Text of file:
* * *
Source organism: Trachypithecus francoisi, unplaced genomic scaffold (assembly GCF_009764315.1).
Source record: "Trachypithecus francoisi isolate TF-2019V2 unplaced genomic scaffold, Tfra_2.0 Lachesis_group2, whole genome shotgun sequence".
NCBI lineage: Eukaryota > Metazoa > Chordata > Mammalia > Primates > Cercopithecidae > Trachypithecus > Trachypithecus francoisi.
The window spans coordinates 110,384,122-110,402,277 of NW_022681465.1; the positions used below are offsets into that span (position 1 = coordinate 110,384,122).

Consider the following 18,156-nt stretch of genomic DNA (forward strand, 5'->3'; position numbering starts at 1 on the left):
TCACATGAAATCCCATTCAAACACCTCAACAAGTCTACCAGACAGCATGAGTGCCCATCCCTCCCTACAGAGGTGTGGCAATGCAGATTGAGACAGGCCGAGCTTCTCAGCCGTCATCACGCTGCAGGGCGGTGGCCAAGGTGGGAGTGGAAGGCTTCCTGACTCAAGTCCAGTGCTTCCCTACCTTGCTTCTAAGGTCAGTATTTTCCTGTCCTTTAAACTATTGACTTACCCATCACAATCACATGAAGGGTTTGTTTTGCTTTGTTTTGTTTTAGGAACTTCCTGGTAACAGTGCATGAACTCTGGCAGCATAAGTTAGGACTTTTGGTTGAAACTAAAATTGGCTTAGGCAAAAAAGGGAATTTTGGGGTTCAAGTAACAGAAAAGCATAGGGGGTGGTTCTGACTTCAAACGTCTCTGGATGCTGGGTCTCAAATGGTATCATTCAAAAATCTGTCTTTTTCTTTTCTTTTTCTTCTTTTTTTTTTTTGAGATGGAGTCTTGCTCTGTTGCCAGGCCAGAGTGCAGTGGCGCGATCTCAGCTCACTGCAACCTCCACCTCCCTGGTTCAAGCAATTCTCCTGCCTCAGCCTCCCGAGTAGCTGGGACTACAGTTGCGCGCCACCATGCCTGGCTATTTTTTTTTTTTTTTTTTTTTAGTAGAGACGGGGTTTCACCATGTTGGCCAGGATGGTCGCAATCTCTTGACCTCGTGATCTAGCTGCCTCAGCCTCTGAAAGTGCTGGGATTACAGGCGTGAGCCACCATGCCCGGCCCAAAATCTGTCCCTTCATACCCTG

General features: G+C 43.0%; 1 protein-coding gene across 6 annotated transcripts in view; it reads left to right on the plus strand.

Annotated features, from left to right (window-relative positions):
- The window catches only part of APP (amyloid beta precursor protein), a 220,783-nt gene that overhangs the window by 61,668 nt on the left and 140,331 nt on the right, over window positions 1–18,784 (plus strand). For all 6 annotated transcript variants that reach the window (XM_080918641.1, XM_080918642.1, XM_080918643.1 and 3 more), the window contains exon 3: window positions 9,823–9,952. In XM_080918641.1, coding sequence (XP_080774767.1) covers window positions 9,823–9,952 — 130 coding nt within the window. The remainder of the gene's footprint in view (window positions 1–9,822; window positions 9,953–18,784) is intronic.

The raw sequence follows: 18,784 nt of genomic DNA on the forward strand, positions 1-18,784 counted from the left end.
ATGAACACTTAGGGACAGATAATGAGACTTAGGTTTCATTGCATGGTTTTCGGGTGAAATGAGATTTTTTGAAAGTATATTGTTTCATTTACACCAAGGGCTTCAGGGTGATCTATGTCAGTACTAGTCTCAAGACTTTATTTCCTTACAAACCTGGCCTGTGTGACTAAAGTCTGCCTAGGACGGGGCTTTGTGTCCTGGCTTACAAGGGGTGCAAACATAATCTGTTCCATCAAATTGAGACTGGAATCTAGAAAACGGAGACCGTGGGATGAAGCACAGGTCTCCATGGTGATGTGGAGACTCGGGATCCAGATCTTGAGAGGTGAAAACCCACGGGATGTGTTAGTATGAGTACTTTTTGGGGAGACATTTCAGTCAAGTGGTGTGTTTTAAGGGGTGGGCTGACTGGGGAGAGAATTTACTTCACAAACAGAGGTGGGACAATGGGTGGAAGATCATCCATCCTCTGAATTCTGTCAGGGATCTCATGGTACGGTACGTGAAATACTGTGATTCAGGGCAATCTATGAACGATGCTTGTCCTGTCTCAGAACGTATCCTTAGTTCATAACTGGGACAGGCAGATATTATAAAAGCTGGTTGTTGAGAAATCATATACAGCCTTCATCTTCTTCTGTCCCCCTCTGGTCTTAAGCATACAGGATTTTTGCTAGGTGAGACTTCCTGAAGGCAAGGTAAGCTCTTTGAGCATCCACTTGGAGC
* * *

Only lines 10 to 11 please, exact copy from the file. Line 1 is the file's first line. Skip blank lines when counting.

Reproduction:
The raw sequence follows: 18,784 nt of genomic DNA on the forward strand, positions 1-18,784 counted from the left end.
ATGAACACTTAGGGACAGATAATGAGACTTAGGTTTCATTGCATGGTTTTCGGGTGAAATGAGATTTTTTGAAAGTATATTGTTTCATTTACACCAAGGGCTTCAGGGTGATCTATGTCAGTACTAGTCTCAAGACTTTATTTCCTTACAAACCTGGCCTGTGTGACTAAAGTCTGCCTAGGACGGGGCTTTGTGTCCTGGCTTACAAGGGGTGCAAACATAATCTGTTCCATCAAATTGAGACTGGAATCTAGAAAACGGAGACCGTGGGATGAAGCACAGGTCTCCATGGTGATGTGGAGACTCGGGATCCAGATCTTGAGAGGTGAAAACCCACGGGATGTGTTAGTATGAGTACTTTTTGGGGAGACATTTCAGTCAAGTGGTGTGTTTTAAGGGGTGGGCTGACTGGGGAGAGAATTTACTTCACAAACAGAGGTGGGACAATGGGTGGAAGATCATCCATCCTCTGAATTCTGTCAGGGATCTCATGGTACGGTACGTGAAATACTGTGATTCAGGGCAATCTATGAACGATGCTTGTCCTGTCTCAGAACGTATCCTTAGTTCATAACTGGGACAGGCAGATATTATAAAAGCTGGTTGTTGAGAAATCATATACAGCCTTCATCTTCTTCTGTCCCCCTCTGGTCTTAAGCATACAGGATTTTTGCTAGGTGAGACTTCCTGAAGGCAAGGTAAGCTCTTTGAGCATCCACTTGGAGC